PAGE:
We began a model-building process using stepwise regression as a screening process to evaluate the full set of explanatory variables presented in Table 1. These variables were chosen based on review of the literature and potential to contribute to preexisting inflammatory or hypertensive conditions or less than optimal management of such conditions. This process resulted in a slightly reduced set of variables used to adjust the separate outcome models for CRP and PP. Both outcomes were evaluated with respect to the full population as well as stratifications on the basis of BMI (< 30 and ≥ 30) and type 2 diabetes (glucose ≥ 126 mg/dL or taking diabetes medications) (Tucker et al. 2000). Both the CRP and PP models were adjusted for age, sex, BMI, waist circumference, glucose level, high-density lipoprotein (HDL), low-density lipoprotein (LDL), smoking status, diabetes, prior heart attack, heart disease, statin use, white blood cell (WBC) count, income/poverty ratio, and education. The CRP model also adjusted for the genetic variant rs1250 and albumin; the PP model was also adjusted for hypertension medication. Crude models were evaluated separately for each of the traffic variables and the two outcomes.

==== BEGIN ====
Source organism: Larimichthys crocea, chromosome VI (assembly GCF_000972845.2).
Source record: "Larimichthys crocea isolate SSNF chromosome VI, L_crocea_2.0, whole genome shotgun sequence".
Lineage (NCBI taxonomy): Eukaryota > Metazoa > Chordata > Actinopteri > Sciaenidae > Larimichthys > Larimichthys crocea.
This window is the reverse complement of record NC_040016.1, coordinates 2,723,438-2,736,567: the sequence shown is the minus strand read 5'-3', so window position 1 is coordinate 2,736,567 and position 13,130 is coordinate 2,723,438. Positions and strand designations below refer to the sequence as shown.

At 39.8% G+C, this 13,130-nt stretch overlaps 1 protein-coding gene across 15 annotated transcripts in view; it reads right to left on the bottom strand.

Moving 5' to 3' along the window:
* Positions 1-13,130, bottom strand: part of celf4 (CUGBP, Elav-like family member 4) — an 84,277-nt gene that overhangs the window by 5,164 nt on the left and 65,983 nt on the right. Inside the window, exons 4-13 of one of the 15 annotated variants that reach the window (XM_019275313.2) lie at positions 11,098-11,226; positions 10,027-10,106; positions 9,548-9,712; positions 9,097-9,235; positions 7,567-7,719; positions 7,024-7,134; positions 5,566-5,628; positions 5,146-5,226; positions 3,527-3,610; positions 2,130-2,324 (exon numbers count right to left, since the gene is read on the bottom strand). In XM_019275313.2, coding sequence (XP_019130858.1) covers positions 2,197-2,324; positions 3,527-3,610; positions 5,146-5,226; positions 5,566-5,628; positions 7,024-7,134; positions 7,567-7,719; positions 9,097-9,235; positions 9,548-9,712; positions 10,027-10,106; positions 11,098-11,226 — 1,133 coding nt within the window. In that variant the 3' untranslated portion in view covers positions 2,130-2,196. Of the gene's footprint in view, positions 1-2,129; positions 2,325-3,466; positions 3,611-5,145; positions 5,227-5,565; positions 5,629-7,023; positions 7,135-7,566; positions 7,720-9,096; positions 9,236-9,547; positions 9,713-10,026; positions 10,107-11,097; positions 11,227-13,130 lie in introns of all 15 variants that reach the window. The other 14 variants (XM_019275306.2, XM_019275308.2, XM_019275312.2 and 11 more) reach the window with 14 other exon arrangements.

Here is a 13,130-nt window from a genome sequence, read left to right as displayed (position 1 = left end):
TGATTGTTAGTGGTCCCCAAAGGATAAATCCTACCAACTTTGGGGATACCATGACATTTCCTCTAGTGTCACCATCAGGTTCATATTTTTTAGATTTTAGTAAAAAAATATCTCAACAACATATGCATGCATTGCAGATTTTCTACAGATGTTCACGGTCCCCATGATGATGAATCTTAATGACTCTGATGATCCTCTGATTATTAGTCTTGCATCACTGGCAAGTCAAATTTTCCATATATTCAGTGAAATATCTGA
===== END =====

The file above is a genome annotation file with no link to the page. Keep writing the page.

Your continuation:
Each of the six traffic variables (four proximity and two density variables) were analyzed in separate models against the two outcomes, using the same set of outcome-specific covariates. Indicator dummy variables were used to evaluate the distance gradient (reference level > 200 m), the number of roadways near residence (zero as reference level), and the two traffic density approaches (the lowest density levels as reference levels).
Study population and demographics. The mean age of study participants was 58 ± 7 years, and 72% were women (Table 2). The median length of time at their residence was 5 years, and 21% were employed. More than half were current or ex-smokers. Approximately 31% reported to be moderate drinkers (1–2 drinks/day) and 6.4% to be heavy drinkers (> 2 drinks/day). Only half had educational levels above the 9th grade.